• ANTONIA CORTESE, Secretary-Treasurer, American Federation of Teachers

How have the maps been received?

  • “Overwhelming”
  • Since their release on August 19, 2010, the maps have been viewed nearly 1.5 million times, with over 303,500 sessions (a session is a series of clicks by an individual visitor)
  • Snapshot: On February 22nd, the maps had 13,028 page views. Averaging well over 1000 page views each hour of a normal business day
  • Common Core has had PD requests from Coal Township, PA to Cheyenne, WY, Bronx, NY to here!

Feedback Has Been Overwhelmingly Positive

“I applaud the scope of this curriculum and the high goals expected for all students.”

— high school English teacher

“I am very impressed. I love how simple the display is – let alone the level of support for teachers. If this is one of the benefits of adopting the CCSS I think our teachers and students are in for a pleasant surprise that will improve education in the US.”

— elementary school reading specialist

“This work has the potential to transform the role of curriculum and professional development staff in districts across the country.”

— assistant principal


“Clearly an unbelievable amount of work went into these units. I am impressed by the clarity, the focus, the correlation to the new standards, the variety of activities suggested to teachers, and the integration of all major language arts strands: reading, writing, speaking, listening, language, etc.”

— middle school teacher

“Thank you for making these maps available. They are extremely helpful for getting a more solid vision of the Common Core State Standards.”

— elementary school reading specialist

“I’ve been an educator for 28 years, and these maps are the best I’ve seen.”

— curriculum director


Reaction to the Maps

  • The Arizona State Board of Education and the Utah State Office of Education plan to pilot the maps in classrooms across their states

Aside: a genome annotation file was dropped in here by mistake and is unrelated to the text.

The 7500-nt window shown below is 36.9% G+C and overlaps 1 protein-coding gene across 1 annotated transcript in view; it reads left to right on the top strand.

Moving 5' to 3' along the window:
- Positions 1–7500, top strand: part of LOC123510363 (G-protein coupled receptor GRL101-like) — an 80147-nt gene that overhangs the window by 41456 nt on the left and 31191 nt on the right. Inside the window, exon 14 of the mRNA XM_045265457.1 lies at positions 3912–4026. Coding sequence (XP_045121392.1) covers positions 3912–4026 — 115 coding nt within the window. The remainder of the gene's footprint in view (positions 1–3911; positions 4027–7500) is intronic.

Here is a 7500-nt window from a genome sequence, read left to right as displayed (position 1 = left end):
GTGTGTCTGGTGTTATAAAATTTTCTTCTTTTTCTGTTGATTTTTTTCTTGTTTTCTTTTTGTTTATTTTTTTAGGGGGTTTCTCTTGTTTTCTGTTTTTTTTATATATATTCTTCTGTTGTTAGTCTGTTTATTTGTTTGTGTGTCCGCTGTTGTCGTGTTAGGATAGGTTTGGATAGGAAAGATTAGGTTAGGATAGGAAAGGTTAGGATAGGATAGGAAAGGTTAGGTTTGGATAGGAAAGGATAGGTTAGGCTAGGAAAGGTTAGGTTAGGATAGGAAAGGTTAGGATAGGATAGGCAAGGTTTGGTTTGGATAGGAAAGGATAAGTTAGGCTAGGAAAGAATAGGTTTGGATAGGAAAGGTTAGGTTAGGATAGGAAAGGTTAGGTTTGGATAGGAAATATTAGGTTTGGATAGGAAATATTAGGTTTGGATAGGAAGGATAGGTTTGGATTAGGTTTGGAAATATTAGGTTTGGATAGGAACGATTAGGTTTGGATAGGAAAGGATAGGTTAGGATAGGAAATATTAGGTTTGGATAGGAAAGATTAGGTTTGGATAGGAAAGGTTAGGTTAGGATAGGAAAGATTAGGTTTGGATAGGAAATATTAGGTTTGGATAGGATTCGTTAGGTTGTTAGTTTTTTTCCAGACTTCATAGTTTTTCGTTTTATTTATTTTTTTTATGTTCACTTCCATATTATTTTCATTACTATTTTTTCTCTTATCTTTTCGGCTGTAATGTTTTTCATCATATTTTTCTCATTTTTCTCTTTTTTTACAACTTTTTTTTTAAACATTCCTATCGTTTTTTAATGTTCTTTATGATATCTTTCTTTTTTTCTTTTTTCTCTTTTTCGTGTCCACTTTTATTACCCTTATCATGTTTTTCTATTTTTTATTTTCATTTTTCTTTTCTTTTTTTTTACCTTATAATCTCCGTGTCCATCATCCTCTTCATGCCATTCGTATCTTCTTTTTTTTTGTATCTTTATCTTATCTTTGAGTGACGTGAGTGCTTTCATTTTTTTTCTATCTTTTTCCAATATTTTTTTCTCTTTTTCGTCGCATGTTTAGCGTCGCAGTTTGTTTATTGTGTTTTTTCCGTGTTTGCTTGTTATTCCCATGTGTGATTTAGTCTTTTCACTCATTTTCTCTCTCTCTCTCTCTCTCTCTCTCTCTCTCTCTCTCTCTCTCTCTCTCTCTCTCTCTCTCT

• The North Carolina and Ohio departments of education are using the maps to help develop the state’s model curriculum
  • The Arkansas and Florida departments of education distributed the maps statewide
  • Wyoming’s largest school district is already using the maps to redevelop their curricula
  • State and regional chapters of NCTE distributed the Maps to all ELA teachers in Los Angeles and New Jersey

We are working with districts nationwide, including:

Grafton, Wisconsin

Hinkley, Illinois

Asbury Park, New Jersey

Modesto, California

Laramie, Wyoming 

Shamokin, Pennsylvania

Howard County, Maryland

Alhambra, Arizona

Madison, Illinois

North Adams, Massachusetts


What’s Next?

    • Common Core will release the 2011 edition of the maps very soon.
  • The 2011 edition incorporating feedback ranging from:
        • “Where’s Beowulf?” to “Why isn’t there more focus on contemporary literature?”
        • Making the writing and grammar progressions more pronounced
        • Extending the pacing guide for the teaching of reading through 2nd grade
        • Guidance on differentiated instruction

What’s Next?

  • And enhancing the site to allow …
      • Viewers to rate the maps
      • Teachers to submit lesson plans
      • Viewers to submit and read comments